The Laundering Machine: How Fraud and Corruption in Peru’s Concession System are Destroying the Future of its Forests

Posted by Andrea Johnson on Tuesday, May 1 2012

This past week in Lima, EIA launched a new report entitled “The Laundering Machine: How Fraud and Corruption in Peru’s Concession System are Destroying the Future of its Forests”. The full report is available in both English and Spanish as PDFs posted on EIA’s homepage. In addition, we have created a digital version that contains links to many pertinent official documents, news stories, videos and other supplementary information. In the interest of promoting maximum transparency and constructive exchange of information, this site will also house official responses from government agencies and companies who wish to provide additional information, as well as a list of press stories and resources that will be regularly updated. This digital version is available at, again in both languages.

The materials available also include a page with map, video and photos of our journey last October to document the fraud and illegality in a concession in southern Loreto; a professional photographer has put this awesome site together at

We received strong media coverage in both Peru and the U.S., with front page stories for two days in Peru’s leading newspaper (during a week when the Shining Path took hostages and trapped miners were rescued from a mine, no less), as well as detailed stories in almost every other major daily, national radio shows, and a TV station.  Please see for some of these stories. The video of the TV station appearance is available at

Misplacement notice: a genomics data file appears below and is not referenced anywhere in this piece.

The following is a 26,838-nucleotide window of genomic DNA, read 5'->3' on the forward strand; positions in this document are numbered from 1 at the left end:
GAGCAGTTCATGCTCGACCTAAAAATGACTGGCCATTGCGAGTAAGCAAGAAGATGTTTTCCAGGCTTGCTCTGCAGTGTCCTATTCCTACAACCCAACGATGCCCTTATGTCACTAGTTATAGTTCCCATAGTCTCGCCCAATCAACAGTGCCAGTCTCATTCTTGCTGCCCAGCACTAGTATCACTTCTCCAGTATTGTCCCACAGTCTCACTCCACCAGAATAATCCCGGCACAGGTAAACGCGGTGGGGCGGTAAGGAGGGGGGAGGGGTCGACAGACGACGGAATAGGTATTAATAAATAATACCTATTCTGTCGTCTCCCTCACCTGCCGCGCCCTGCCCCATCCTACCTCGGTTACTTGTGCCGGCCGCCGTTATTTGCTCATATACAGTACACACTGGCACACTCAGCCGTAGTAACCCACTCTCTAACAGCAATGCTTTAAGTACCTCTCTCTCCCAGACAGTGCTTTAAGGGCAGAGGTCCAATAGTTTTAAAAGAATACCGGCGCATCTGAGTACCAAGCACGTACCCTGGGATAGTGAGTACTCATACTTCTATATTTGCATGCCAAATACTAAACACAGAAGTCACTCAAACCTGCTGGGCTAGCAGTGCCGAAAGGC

The response to our incontrovertible evidence has been swift. By the end of the week, the President’s Council of Ministers (equivalent to a Cabinet-level advisory council) had met with forestry officials and declared in a press release that “the government is evaluating additional measures to prevent the country’s forest resources, similar to those being used in the fight against illegal mining”, including a review of concessions and stronger efforts to stamp out illegal logging. Please see below or

These are words on paper for now, but they nonetheless represent a critical statement of political will and an extraordinary outcome from our first week! EIA will continue to follow up to ensure that Peru lives up to these commitments and takes the variety of actions recommended in our report. Our first follow up step will occur this coming week when we submit an official petition to the US Trade Representative, asking that the US take action under the US-Peru FTA Annex on Forest Governance to request verifications and audits of exporters and concessions mentioned in our report. 

Thank you so very much to Switzer for your support in this project from the very beginning! I’m extraordinarily proud of my team and of this project so far.

Editor's Note: Andrea received Leadership Grant Awards in 2007 and 2009 that allowed her to take the lead on building and strengthening the Environmental Investigation Agency's ability to document and build awareness around the issue of illegal logging in Latin America and worldwide.

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